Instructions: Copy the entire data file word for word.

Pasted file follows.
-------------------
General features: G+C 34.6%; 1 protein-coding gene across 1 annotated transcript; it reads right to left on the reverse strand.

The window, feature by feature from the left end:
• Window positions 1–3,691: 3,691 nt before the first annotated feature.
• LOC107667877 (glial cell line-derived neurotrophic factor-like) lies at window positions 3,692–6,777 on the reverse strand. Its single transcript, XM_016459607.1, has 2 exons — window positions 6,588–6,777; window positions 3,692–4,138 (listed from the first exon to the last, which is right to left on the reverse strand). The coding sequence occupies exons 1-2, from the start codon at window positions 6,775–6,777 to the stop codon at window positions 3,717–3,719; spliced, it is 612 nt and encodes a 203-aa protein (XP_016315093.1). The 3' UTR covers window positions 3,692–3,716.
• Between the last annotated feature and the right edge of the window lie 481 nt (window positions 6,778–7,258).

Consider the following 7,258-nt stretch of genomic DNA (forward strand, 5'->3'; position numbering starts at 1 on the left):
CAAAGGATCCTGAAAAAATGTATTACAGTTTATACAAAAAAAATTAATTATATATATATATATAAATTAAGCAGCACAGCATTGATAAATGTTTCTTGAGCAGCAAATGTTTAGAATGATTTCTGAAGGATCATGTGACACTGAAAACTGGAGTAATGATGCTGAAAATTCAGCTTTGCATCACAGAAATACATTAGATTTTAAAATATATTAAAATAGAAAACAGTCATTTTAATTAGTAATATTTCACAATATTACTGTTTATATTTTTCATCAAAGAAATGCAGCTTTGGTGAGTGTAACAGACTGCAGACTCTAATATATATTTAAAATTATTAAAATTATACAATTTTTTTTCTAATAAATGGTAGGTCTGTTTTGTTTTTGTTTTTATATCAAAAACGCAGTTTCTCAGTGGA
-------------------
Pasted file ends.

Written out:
General features: G+C 34.6%; 1 protein-coding gene across 1 annotated transcript; it reads right to left on the reverse strand.

The window, feature by feature from the left end:
• Window positions 1–3,691: 3,691 nt before the first annotated feature.
• LOC107667877 (glial cell line-derived neurotrophic factor-like) lies at window positions 3,692–6,777 on the reverse strand. Its single transcript, XM_016459607.1, has 2 exons — window positions 6,588–6,777; window positions 3,692–4,138 (listed from the first exon to the last, which is right to left on the reverse strand). The coding sequence occupies exons 1-2, from the start codon at window positions 6,775–6,777 to the stop codon at window positions 3,717–3,719; spliced, it is 612 nt and encodes a 203-aa protein (XP_016315093.1). The 3' UTR covers window positions 3,692–3,716.
• Between the last annotated feature and the right edge of the window lie 481 nt (window positions 6,778–7,258).

Consider the following 7,258-nt stretch of genomic DNA (forward strand, 5'->3'; position numbering starts at 1 on the left):
CAAAGGATCCTGAAAAAATGTATTACAGTTTATACAAAAAAAATTAATTATATATATATATATAAATTAAGCAGCACAGCATTGATAAATGTTTCTTGAGCAGCAAATGTTTAGAATGATTTCTGAAGGATCATGTGACACTGAAAACTGGAGTAATGATGCTGAAAATTCAGCTTTGCATCACAGAAATACATTAGATTTTAAAATATATTAAAATAGAAAACAGTCATTTTAATTAGTAATATTTCACAATATTACTGTTTATATTTTTCATCAAAGAAATGCAGCTTTGGTGAGTGTAACAGACTGCAGACTCTAATATATATTTAAAATTATTAAAATTATACAATTTTTTTTCTAATAAATGGTAGGTCTGTTTTGTTTTTGTTTTTATATCAAAAACGCAGTTTCTCAGTGGA